The last time U.S. debt-to-GDP broke 100% was after WWII. The U.S. central bank capped interest rates at around 2% up to 1951 while nominal GDP grew by 70% and inflation was 6.5% per year. That’s why debt-to-GDP fell so rapidly during the post-war period. World economies were also poised for massive growth following two decades of wars and the Great Depression.

Normally when the economy is booming, we expect the budget deficit to narrow, or perhaps turn positive. If the U.S. economy eventually falls into its next recession, tax revenue will collapse, and the budget deficit will balloon. Gold is an excellent hedge for this scenario, especially if investors begin to worry about the government’s printing press option.

Strong flows into U.S. dollar assets, chasing higher bond yields and higher equity returns, have no doubt supported U.S. asset prices and the dollar. In addition, the U.S. Dollar appears to be overvalued versus most currencies based on purchase-power-parity and the Economist Magazine’s Big-Mac index.

The U.S. economic dominance theme will eventually end, and when it does, I expect investors inside and outside the U.S. to be selling dollars to invest elsewhere in the world. Ultimately, these reasons suggest the dollar is highly vulnerable to a secular decline in the future, which will be very positive for gold.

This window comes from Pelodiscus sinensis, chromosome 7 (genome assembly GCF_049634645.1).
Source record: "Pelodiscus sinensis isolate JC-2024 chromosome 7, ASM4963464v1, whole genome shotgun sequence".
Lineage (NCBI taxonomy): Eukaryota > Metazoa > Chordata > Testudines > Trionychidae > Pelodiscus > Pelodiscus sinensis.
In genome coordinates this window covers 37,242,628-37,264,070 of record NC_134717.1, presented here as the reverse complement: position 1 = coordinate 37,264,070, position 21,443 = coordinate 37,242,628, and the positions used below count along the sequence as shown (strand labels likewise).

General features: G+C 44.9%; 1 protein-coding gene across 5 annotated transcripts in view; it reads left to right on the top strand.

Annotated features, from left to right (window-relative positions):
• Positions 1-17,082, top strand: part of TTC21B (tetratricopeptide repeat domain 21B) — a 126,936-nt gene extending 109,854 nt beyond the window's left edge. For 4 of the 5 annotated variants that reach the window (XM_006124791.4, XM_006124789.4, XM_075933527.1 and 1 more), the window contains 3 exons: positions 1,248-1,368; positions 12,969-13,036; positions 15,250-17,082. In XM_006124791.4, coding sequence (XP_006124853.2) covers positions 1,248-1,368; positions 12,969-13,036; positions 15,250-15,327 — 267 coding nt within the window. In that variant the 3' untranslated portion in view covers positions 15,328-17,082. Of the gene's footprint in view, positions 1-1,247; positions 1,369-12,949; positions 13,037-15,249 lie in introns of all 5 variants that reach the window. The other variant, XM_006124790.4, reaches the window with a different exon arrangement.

To summarize, here are the well-known reasons smart investors are adding gold to their investment portfolios:

  1. Excessive Debt Levels around the World
  2. The Rise of Populism
  3. Central Banks are Buying
  4. Lack of New Supply and Rapidly Rising Mining Costs
  5. Negative Real and Nominal Interest Rates
  6. The U.S. Dollar is Vulnerable and Overvalued

Those in the precious metals business, a.k.a. the gold bugs, have of course highlighted the above justifications for holding gold. But their views must be taken with a grain of salt because they are always bullish on gold. When great investors like Ray Dalio and Sam Zell become attracted to gold, that’s a different story.

None of the reasons to be long gold listed above are new. Gold prices may have already incorporated this well-known information. Perhaps, investors have already looked ahead, and bid up gold prices in anticipation of these outcomes. For instance, gold may have a “sell-the-news” reaction if Bernie Sanders wins the election in November 2020.